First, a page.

In fact, studies show that having a stressful trip is worse than not taking one at all. So the question is: What are we doing wrong? And how did we get to a point where vacation is so stressful, anyway?
The United States is the only advanced, developed country in the world that does not have legally mandated paid vacations— a stark contrast to its European peers where workers get 20 to 30 or more paid days off a year. Among U.S. workers who are offered paid leave, the average vacation taken is only about 9 days a year. That means that we’re spending less than 4 percent of our total annual working hours on vacation.
That puts a lot of pressure on those breaks to really deliver, which is probably why we tend to use vacations as both personal reward and recovery periods. For many of us, that means planning adventure-oriented vacations, where we travel great distances, create jam-packed itineraries, or occasionally engage in some sort of intense physical challenge. The result is often a vacation that is wildly fun, but not at all restful.
So how can we retool our approach to vacations to ensure we emerge refreshed, rather than just re-stressed? We combed through the research to source key tips on the most important factors.
According to a recent study from Radboud University in the Netherlands, the ideal amount of vacation time to achieve lasting results is 21 days, and you need a minimum of 8 full days off before you even begin to retain recovery effects. For most of us, a three-week vacation sounds great but is hardly realistic. And, in fact, taking one, long vacation a year isn’t healthy either. The study suggests that if you can’t take 3 or more weeks off every 6 to 8 months, it’s better to take multiple, shorter breaks throughout the year. Other studies have shown that the anticipation alone can help alleviate stress beforehand, so book in advance when you can.
The same study from Radboud University found that effective vacations give you the choice and freedom to choose what you want to do. That means two things: Try to avoid structuring your vacation around an unbreakable schedule, and plan on going somewhere that has multiple options to pick from depending on the weather, your level of energy, or your budget.
Research has shown that the longest lasting recovery effects are achieved through activities that are not strenuous or stressful; activities like swimming, snorkeling, golf, or walking can yield positive payoffs for weeks afterwards.
As energy expert Tony Schwartz advises, "The most basic aim of a vacation ought to be restoration – physically, emotionally, mentally, spiritually. For me, that usually means not trying to do much. For you, it may mean travel and adventure, some form of physical challenge, an opportunity to learn something new or some blend of all three. The key is to choose something you find truly renewing. At a minimum, that usually requires ‘changing channels’ – not doing whatever you have been doing.”
Wherever you choose to go, remember that the journey there can add stress, too. Researchers at Erasmus University in Rotterdam found that long-haul air travel can cause major stress hikes, especially in the form of jet lag, which eats into your recovery time for up to three days once you’ve landed.
A number of studies have identified the main causes of jet lag, as well as some tools you can use to fight it: Don’t drink caffeine or alcohol before or during the flight. If you’re switching time zones, eat at a normal meal time for the zone you’re flying into, even if you’re not hungry. When planning your journey, keep in mind that it’s easier to fly west than east, as it’s closer to your natural rhythms to go to bed later (when it’s still dark out) rather than earlier (when it’s light). If you’re only staying for three days or less though, stick to your schedule from back home.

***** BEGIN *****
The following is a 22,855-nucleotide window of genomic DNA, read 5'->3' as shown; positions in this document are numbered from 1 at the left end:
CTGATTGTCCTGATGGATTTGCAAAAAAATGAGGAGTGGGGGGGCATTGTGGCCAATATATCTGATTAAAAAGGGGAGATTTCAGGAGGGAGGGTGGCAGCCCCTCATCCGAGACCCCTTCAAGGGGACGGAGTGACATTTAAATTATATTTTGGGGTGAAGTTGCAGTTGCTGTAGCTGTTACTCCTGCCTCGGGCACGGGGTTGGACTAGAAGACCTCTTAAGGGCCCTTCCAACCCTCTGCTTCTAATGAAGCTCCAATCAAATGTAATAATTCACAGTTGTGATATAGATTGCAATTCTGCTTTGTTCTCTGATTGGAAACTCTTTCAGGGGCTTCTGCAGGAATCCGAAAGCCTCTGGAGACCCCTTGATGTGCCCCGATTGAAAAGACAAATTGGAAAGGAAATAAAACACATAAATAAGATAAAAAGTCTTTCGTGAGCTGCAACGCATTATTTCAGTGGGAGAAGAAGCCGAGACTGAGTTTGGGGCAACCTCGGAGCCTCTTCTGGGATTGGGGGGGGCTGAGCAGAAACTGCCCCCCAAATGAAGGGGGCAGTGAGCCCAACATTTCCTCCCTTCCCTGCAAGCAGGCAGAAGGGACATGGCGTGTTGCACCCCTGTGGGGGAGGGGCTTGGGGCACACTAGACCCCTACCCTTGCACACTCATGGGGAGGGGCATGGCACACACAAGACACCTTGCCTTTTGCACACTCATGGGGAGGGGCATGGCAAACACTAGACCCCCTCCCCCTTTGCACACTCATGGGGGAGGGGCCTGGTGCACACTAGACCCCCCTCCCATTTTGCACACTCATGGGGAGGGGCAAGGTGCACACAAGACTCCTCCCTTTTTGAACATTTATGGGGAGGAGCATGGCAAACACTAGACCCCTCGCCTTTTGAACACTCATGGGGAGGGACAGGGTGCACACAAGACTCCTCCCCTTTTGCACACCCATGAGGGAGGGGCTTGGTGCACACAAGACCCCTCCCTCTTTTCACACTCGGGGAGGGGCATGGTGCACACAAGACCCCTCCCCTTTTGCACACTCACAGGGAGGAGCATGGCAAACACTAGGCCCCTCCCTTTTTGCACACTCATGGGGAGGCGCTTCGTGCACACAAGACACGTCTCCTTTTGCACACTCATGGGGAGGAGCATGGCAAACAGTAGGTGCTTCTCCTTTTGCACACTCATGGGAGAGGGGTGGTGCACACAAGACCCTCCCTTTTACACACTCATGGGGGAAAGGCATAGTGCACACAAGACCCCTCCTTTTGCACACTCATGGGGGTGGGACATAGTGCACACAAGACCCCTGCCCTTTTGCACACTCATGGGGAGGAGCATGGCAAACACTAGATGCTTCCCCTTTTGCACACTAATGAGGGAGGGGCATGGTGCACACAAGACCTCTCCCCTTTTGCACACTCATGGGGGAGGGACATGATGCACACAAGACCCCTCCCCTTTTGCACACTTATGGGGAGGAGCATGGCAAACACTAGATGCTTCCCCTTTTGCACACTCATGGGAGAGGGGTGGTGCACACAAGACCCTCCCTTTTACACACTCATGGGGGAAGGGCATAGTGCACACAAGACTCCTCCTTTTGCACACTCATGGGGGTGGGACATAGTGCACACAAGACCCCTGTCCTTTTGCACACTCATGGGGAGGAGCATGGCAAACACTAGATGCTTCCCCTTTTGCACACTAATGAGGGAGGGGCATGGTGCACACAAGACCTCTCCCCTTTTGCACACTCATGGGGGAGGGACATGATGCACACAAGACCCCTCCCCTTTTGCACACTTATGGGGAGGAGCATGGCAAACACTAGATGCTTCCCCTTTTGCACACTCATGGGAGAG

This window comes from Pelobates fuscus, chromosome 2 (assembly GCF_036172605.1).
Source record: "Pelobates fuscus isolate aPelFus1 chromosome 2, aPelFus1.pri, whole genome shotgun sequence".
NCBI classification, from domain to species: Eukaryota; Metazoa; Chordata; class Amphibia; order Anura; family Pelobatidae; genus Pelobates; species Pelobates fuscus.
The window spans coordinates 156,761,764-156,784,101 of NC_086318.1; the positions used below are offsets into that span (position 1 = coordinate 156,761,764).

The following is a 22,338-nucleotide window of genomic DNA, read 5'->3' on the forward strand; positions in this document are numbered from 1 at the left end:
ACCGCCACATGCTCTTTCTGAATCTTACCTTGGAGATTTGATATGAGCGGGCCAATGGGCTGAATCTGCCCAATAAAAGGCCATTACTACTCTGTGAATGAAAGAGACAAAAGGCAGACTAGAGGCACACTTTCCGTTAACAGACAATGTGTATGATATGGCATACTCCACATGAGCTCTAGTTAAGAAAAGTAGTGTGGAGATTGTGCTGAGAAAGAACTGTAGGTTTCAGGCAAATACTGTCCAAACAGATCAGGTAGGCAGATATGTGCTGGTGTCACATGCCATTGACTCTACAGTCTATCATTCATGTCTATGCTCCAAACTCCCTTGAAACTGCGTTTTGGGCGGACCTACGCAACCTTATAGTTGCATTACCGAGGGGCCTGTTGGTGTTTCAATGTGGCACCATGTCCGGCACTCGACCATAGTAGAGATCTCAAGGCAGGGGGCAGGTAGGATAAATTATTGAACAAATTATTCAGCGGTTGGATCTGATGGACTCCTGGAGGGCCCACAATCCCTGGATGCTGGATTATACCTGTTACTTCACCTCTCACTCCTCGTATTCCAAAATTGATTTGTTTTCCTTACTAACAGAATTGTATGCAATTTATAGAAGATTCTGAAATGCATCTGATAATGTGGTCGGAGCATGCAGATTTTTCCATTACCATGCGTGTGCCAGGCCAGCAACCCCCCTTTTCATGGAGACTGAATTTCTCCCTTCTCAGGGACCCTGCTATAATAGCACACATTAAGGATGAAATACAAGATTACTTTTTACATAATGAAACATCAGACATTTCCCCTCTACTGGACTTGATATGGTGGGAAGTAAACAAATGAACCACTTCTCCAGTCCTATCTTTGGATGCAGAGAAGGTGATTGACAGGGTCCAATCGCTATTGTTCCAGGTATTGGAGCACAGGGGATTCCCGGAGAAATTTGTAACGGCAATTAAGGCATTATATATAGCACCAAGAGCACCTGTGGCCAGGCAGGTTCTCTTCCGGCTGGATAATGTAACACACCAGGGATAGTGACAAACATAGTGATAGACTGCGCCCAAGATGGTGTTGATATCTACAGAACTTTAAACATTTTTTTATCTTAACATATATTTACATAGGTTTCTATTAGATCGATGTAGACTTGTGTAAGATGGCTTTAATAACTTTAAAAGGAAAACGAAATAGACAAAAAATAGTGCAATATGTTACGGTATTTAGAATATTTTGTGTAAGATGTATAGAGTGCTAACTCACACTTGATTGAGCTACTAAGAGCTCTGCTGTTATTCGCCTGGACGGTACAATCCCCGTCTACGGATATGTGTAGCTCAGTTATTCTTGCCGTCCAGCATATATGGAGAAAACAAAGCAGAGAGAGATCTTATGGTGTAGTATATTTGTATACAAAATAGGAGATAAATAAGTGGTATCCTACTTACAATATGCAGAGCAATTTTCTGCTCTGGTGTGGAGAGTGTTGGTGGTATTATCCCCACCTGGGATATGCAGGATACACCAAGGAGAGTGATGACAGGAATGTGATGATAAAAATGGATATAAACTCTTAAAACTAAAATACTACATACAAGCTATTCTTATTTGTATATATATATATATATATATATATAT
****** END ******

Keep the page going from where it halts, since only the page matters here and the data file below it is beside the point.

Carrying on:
Leaving your work behind allows you to get into a different perspective and mindset that may make way for new ideas. And while most of us are booking the vacation to get away from work in the first place, for some people that can cause even more stress. In short, how much you should disconnect from email and other work communication is a matter of personal preference and comfort.
Scott Belsky, Head of Behance, found that cutting off work completely was ultimately unrealistic. “The truth is that the burdens of leadership don’t take vacation, and the best way to enjoy yourself is to surrender to the need to check in, with restraint,” he said.
On a recent vacation, he decided to dedicate forty-five minutes in the morning and in the evening. “With the forty-five minute check-ins, I was able to make sure I wasn’t a bottleneck for anyone on my team, and I was able to let myself rest knowing that everything was okay. Nothing distracts you more on vacation than not knowing that all is okay at home.”
Another tip is to make your “out of office” email reply say that you’re coming back one day later than you actually are. That way you have a day to cull, organize, and reply at your own leisure without feeling overwhelmed on your first day back.
For the overachievers, who want to return not only recovered but a step ahead in personal progress, vacations are a prime time to form new habits or break old ones. A new environment means a clean slate of all the cues that trigger ingrained habits, and that means room for you to form new ones. Charles Duhigg, author of The Power of Habit, explained why in an interview with NPR’s Fresh Air with Terry Gross: “If you want to quit smoking, you should stop smoking while you're on a vacation — because all your old cues and all your old rewards aren't there anymore. So you have this ability to form a new pattern and hopefully be able to carry it over into your life."
What tools do you use to get the most out of your time off?
Sasha is the Associate Editor of 99U. You can watch her tweet here.